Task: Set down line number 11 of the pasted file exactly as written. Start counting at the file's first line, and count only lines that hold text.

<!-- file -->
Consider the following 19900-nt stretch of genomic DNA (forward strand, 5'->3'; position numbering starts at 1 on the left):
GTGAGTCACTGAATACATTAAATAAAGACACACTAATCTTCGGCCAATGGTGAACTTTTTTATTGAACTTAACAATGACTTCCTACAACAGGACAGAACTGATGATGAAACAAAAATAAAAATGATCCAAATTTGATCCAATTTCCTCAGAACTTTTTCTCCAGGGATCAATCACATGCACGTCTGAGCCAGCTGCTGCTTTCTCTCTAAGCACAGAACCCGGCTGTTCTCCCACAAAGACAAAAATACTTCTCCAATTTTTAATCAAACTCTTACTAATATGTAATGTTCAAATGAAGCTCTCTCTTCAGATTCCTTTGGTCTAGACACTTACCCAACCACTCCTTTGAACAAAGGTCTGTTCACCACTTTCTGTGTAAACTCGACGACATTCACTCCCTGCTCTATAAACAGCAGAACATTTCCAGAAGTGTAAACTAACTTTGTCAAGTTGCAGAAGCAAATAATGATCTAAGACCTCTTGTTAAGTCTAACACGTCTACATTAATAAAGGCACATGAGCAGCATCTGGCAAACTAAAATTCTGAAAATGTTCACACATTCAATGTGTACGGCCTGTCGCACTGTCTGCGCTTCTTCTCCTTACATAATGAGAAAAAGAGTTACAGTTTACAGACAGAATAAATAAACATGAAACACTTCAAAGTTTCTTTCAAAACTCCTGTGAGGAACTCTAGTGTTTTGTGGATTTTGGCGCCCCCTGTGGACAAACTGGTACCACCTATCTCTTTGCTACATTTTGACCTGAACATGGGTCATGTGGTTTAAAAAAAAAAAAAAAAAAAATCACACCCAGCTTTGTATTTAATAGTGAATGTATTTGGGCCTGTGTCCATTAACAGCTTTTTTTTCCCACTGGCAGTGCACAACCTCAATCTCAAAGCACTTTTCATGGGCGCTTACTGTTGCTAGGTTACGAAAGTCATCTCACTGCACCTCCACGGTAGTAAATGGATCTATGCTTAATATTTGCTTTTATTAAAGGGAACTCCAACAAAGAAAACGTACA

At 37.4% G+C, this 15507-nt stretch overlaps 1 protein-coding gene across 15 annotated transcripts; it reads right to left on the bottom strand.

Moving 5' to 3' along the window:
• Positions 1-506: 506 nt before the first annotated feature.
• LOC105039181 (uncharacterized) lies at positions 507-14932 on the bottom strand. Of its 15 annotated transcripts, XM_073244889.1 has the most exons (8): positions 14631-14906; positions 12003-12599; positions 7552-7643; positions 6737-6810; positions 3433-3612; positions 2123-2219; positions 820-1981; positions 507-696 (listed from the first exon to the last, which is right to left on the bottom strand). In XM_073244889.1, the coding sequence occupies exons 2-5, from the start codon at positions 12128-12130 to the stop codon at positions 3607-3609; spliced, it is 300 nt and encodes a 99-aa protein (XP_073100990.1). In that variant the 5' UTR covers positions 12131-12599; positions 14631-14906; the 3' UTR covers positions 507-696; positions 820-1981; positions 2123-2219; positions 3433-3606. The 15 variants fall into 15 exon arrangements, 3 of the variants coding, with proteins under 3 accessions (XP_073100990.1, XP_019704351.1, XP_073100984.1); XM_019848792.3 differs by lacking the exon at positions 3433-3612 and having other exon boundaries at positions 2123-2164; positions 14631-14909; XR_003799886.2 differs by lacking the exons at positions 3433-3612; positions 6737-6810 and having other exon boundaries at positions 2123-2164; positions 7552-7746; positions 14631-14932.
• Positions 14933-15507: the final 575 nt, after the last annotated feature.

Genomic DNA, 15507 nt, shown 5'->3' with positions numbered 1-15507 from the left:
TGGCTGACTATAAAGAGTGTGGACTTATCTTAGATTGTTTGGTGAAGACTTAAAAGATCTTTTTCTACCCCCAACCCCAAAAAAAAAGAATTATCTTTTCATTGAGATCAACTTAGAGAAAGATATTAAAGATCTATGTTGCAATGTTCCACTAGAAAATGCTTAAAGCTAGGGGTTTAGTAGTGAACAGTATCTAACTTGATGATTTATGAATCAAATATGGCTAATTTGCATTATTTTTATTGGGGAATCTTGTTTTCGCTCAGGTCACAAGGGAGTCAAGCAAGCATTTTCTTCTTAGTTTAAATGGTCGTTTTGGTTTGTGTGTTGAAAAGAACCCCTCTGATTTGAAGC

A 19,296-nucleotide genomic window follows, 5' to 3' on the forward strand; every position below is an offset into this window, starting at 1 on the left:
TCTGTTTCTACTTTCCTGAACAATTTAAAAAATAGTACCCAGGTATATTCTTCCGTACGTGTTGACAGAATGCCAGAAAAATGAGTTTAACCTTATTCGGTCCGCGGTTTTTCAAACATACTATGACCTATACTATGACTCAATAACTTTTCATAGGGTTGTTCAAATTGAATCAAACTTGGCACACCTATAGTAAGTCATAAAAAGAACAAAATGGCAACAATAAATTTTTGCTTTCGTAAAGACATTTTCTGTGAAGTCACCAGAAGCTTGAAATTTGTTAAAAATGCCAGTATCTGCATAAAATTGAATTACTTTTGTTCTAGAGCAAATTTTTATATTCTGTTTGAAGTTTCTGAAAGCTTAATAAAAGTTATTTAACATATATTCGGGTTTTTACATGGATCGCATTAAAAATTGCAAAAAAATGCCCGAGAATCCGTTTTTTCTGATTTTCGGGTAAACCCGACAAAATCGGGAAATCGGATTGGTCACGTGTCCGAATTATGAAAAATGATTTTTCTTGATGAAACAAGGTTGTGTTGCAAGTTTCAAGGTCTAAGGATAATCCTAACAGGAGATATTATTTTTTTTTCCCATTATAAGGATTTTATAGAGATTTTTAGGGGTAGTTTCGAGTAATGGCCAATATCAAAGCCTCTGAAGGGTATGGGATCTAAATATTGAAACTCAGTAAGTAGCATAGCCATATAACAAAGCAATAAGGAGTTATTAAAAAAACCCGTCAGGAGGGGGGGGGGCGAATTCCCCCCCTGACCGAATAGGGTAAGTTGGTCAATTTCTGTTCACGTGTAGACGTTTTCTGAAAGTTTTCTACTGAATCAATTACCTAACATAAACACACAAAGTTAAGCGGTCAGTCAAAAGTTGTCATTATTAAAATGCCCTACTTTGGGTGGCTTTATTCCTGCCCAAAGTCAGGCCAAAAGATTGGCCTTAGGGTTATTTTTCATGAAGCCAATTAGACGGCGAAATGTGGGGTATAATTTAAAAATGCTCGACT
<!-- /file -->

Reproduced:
TCTGTTTCTACTTTCCTGAACAATTTAAAAAATAGTACCCAGGTATATTCTTCCGTACGTGTTGACAGAATGCCAGAAAAATGAGTTTAACCTTATTCGGTCCGCGGTTTTTCAAACATACTATGACCTATACTATGACTCAATAACTTTTCATAGGGTTGTTCAAATTGAATCAAACTTGGCACACCTATAGTAAGTCATAAAAAGAACAAAATGGCAACAATAAATTTTTGCTTTCGTAAAGACATTTTCTGTGAAGTCACCAGAAGCTTGAAATTTGTTAAAAATGCCAGTATCTGCATAAAATTGAATTACTTTTGTTCTAGAGCAAATTTTTATATTCTGTTTGAAGTTTCTGAAAGCTTAATAAAAGTTATTTAACATATATTCGGGTTTTTACATGGATCGCATTAAAAATTGCAAAAAAATGCCCGAGAATCCGTTTTTTCTGATTTTCGGGTAAACCCGACAAAATCGGGAAATCGGATTGGTCACGTGTCCGAATTATGAAAAATGATTTTTCTTGATGAAACAAGGTTGTGTTGCAAGTTTCAAGGTCTAAGGATAATCCTAACAGGAGATATTATTTTTTTTTCCCATTATAAGGATTTTATAGAGATTTTTAGGGGTAGTTTCGAGTAATGGCCAATATCAAAGCCTCTGAAGGGTATGGGATCTAAATATTGAAACTCAGTAAGTAGCATAGCCATATAACAAAGCAATAAGGAGTTATTAAAAAAACCCGTCAGGAGGGGGGGGGGCGAATTCCCCCCCTGACCGAATAGGGTAAGTTGGTCAATTTCTGTTCACGTGTAGACGTTTTCTGAAAGTTTTCTACTGAATCAATTACCTAACATAAACACACAAAGTTAAGCGGTCAGTCAAAAGTTGTCATTATTAAAATGCCCTACTTTGGGTGGCTTTATTCCTGCCCAAAGTCAGGCCAAAAGATTGGCCTTAGGGTTATTTTTCATGAAGCCAATTAGACGGCGAAATGTGGGGTATAATTTAAAAATGCTCGACT